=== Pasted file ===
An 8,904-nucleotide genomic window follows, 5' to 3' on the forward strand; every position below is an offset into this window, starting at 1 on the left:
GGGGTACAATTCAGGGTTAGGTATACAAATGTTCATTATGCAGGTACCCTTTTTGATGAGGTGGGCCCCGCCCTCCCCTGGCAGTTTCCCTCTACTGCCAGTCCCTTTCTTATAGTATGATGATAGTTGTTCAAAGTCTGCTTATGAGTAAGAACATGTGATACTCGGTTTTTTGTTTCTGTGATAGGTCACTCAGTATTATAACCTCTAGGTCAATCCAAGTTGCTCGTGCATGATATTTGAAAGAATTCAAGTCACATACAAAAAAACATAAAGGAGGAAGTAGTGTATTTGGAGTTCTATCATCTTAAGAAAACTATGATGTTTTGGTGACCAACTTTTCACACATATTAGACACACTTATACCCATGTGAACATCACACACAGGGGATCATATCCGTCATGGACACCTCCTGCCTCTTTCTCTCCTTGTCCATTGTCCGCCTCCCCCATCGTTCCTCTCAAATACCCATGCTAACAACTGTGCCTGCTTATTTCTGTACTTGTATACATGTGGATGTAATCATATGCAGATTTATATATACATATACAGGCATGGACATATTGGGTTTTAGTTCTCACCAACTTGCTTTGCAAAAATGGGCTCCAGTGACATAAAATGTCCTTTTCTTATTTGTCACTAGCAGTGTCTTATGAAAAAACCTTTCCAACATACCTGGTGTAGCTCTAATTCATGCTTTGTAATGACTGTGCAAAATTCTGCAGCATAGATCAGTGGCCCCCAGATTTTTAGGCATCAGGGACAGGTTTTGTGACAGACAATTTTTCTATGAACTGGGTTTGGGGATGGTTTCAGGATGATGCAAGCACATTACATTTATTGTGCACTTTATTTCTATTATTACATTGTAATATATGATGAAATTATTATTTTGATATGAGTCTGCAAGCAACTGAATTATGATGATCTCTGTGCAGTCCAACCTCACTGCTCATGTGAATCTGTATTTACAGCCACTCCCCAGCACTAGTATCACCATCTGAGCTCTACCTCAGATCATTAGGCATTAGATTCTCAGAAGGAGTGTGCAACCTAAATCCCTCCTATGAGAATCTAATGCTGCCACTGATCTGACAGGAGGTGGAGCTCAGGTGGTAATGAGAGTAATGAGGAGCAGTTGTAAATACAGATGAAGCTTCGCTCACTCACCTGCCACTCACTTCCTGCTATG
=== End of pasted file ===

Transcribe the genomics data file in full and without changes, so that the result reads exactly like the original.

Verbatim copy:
An 8,904-nucleotide genomic window follows, 5' to 3' on the forward strand; every position below is an offset into this window, starting at 1 on the left:
GGGGTACAATTCAGGGTTAGGTATACAAATGTTCATTATGCAGGTACCCTTTTTGATGAGGTGGGCCCCGCCCTCCCCTGGCAGTTTCCCTCTACTGCCAGTCCCTTTCTTATAGTATGATGATAGTTGTTCAAAGTCTGCTTATGAGTAAGAACATGTGATACTCGGTTTTTTGTTTCTGTGATAGGTCACTCAGTATTATAACCTCTAGGTCAATCCAAGTTGCTCGTGCATGATATTTGAAAGAATTCAAGTCACATACAAAAAAACATAAAGGAGGAAGTAGTGTATTTGGAGTTCTATCATCTTAAGAAAACTATGATGTTTTGGTGACCAACTTTTCACACATATTAGACACACTTATACCCATGTGAACATCACACACAGGGGATCATATCCGTCATGGACACCTCCTGCCTCTTTCTCTCCTTGTCCATTGTCCGCCTCCCCCATCGTTCCTCTCAAATACCCATGCTAACAACTGTGCCTGCTTATTTCTGTACTTGTATACATGTGGATGTAATCATATGCAGATTTATATATACATATACAGGCATGGACATATTGGGTTTTAGTTCTCACCAACTTGCTTTGCAAAAATGGGCTCCAGTGACATAAAATGTCCTTTTCTTATTTGTCACTAGCAGTGTCTTATGAAAAAACCTTTCCAACATACCTGGTGTAGCTCTAATTCATGCTTTGTAATGACTGTGCAAAATTCTGCAGCATAGATCAGTGGCCCCCAGATTTTTAGGCATCAGGGACAGGTTTTGTGACAGACAATTTTTCTATGAACTGGGTTTGGGGATGGTTTCAGGATGATGCAAGCACATTACATTTATTGTGCACTTTATTTCTATTATTACATTGTAATATATGATGAAATTATTATTTTGATATGAGTCTGCAAGCAACTGAATTATGATGATCTCTGTGCAGTCCAACCTCACTGCTCATGTGAATCTGTATTTACAGCCACTCCCCAGCACTAGTATCACCATCTGAGCTCTACCTCAGATCATTAGGCATTAGATTCTCAGAAGGAGTGTGCAACCTAAATCCCTCCTATGAGAATCTAATGCTGCCACTGATCTGACAGGAGGTGGAGCTCAGGTGGTAATGAGAGTAATGAGGAGCAGTTGTAAATACAGATGAAGCTTCGCTCACTCACCTGCCACTCACTTCCTGCTATG